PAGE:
the program with Collins was Loren Fisher. The Short Course was conducted 
by the N.C. Tobacco Foundation in partnership with the College of Agriculture 
and Life Sciences at N.C. State University. It was funded with a grant by the 
N.C. Tobacco Research Commission from the 10-cent per hundred pounds 
of tobacco sold via a self-assessment paid at the point-of-sale. Out-of-
state participants pay their own expenses. This year's group was the most 
diverse yet, including participants from Louisiana, South 
Carolina and China, though the majority were North Carolinians. 
Following are the participants:



--FARMERS: N.C.--Zach Morris of Bertie Co.; Hunter Walters of Bladen Co.;
 Channing and Grayson Foley, of Columbus Co.; Will Brinkley of 
Davidson Co.; Taylor Fitzpatrick and Taylor Ray of Franklin Co.; Daniel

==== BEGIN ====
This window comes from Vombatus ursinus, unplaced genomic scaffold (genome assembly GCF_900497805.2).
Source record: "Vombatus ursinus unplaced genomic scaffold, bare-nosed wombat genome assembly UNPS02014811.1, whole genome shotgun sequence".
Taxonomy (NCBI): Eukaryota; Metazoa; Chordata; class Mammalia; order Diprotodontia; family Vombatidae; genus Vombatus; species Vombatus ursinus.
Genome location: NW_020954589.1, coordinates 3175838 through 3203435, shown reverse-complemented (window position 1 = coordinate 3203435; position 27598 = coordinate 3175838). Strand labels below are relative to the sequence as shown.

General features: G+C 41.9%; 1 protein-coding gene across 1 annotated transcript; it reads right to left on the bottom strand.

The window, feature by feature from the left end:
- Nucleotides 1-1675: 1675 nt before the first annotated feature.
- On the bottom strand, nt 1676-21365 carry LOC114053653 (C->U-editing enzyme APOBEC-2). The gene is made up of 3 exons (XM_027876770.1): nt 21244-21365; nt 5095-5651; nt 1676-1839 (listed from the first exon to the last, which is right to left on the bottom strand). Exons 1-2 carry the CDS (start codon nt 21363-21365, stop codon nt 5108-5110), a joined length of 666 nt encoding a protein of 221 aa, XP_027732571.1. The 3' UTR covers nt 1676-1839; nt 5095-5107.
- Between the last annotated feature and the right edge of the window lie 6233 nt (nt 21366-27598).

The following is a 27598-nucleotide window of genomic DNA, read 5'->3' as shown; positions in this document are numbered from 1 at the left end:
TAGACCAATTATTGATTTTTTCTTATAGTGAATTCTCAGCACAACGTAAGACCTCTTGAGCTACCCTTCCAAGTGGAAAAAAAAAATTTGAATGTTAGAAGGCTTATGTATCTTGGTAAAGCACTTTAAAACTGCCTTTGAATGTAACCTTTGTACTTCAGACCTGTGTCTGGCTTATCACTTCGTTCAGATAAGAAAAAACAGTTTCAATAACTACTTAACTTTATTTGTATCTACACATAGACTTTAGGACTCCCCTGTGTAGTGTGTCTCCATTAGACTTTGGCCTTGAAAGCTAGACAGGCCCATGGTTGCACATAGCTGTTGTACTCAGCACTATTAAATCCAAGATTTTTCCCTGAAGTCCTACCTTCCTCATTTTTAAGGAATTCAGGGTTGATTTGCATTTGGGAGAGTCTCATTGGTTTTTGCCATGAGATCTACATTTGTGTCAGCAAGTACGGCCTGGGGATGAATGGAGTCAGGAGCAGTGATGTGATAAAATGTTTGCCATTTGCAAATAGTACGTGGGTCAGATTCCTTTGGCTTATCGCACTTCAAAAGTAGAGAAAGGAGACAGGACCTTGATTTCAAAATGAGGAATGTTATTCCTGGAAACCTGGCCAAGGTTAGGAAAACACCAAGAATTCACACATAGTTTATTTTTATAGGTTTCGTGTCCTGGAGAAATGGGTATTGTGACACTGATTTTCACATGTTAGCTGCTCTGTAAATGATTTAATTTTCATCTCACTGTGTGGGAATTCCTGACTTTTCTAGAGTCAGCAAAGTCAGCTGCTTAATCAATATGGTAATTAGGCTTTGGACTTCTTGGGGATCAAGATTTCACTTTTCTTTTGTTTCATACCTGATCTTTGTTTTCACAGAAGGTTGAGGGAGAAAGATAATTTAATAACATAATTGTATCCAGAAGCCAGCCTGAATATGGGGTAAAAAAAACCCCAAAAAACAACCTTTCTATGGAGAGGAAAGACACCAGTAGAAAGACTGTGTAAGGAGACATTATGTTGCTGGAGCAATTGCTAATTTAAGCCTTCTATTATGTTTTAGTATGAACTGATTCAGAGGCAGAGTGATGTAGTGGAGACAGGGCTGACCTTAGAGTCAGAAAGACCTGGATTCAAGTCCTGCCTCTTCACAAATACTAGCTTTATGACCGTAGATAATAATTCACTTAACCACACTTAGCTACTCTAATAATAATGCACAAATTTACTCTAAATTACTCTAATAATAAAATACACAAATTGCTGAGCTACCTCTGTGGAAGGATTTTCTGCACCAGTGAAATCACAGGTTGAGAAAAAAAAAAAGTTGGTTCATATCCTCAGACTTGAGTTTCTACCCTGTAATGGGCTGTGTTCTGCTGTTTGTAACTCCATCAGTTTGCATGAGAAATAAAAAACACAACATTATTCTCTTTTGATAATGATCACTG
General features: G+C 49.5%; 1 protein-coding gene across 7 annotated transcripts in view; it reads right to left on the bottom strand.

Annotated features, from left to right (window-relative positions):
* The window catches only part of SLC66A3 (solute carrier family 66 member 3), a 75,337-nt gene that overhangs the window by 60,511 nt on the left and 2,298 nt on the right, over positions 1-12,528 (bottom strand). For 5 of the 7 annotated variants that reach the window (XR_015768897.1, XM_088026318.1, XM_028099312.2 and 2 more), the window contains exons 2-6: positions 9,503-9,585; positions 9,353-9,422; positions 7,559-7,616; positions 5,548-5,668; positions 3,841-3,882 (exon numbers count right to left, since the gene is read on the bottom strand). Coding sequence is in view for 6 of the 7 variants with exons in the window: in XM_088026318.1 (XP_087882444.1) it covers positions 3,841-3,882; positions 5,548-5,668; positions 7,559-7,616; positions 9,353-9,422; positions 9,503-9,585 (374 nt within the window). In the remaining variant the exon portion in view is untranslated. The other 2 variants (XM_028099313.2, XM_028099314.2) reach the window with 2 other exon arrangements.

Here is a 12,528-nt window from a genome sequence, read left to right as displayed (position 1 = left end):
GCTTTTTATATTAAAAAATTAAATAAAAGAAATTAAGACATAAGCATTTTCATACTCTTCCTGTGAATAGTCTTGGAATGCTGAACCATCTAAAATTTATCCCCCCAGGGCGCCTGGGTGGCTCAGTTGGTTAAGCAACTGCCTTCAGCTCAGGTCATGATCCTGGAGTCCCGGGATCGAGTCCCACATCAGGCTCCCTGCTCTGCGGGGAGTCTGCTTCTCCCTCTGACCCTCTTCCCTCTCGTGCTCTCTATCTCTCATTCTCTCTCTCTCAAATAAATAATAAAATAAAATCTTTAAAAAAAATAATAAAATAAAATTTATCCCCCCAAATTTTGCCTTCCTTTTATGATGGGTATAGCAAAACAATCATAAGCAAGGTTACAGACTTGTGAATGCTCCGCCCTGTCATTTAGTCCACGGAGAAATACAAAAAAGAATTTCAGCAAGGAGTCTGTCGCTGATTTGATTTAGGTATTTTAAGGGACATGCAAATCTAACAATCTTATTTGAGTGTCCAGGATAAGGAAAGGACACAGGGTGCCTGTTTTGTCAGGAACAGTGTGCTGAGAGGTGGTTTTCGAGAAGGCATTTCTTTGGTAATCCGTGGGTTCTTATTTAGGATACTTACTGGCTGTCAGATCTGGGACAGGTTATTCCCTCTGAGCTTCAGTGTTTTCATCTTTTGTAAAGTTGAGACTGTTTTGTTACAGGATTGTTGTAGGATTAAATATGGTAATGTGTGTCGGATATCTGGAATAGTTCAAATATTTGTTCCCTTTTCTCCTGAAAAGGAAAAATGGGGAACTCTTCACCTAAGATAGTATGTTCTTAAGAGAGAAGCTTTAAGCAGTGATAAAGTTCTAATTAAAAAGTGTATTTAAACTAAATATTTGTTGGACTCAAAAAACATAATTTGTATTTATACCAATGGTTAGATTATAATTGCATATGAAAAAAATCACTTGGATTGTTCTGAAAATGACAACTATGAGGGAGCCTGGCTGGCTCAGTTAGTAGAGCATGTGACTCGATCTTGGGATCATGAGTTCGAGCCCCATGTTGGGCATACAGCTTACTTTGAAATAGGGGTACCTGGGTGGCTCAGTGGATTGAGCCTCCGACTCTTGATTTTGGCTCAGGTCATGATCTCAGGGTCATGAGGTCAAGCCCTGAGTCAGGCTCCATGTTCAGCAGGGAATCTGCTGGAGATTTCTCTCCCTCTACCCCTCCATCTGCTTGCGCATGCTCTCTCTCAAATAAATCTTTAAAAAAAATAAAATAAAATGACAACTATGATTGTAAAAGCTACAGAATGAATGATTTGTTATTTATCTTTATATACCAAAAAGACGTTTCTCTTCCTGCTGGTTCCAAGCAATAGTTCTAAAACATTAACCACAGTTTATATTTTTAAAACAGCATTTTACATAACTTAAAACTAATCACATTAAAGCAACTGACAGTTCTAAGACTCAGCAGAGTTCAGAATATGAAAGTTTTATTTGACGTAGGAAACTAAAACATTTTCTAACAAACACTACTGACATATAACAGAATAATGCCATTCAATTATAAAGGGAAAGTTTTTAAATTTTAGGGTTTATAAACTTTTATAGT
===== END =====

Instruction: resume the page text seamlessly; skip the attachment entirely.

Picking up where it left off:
Watkins of Harnett Co.; Jason Barbour, Blake Thomas, and Chance Thornton 
of Johnston Co.; Bryan Salmons of Nash Co.; David Thomas of Person Co.; 
Kevin Dixon and Derick Lasley of Rockingham Co.; Zack Boles of Stokes 
Co.; and Rob Fulghum, Patrick Owens and Thomas Webb of Wilson Co. Out-
of-state tobacco farmers: Brothers Alan Gravois, Jr., and Brandon 
Gravois, both of St. James Parish, Louisiana; Tim Griggs of Hartsville, 
S.C., and Ben Teal of Patrick, S.C.



--GOVERNMENT: N.C. Department of Agriculture--Mike Wilder, 
regional agronomist; Jonathan Barbour, field crop supervisor of the 
Central Crops Research Station at Clayton; and Tobacco Technicians 
R.T. Elliott, Robert Overton and John Shotwell, all of the Oxford 
Tobacco Research Station at Oxford. Cooperative Extension 
Service--Jarrett Hurry of Bertie Co.; Gary Cross of Granville Co.; and 
John Ivey of Guilford Co.



--INDUSTRYCrop Consultants--Carson Barnhill and John Hoffner of 
Carolina Precision Consulting of Wake Co; Scott Uzzell of Fowler Crop 
Consulting, Inc. of Halifax Co; and Sarah Arthur of Jones Co. Tobacco 
Services--Cory Wade of Coastal AgroBusiness of Greenville. N.C. State 
University Student: Hailey Askew of Nash Co. Note: Zanhoug Gan of 
China Tobacco International, Raleigh, N.C., also participated in 
the event.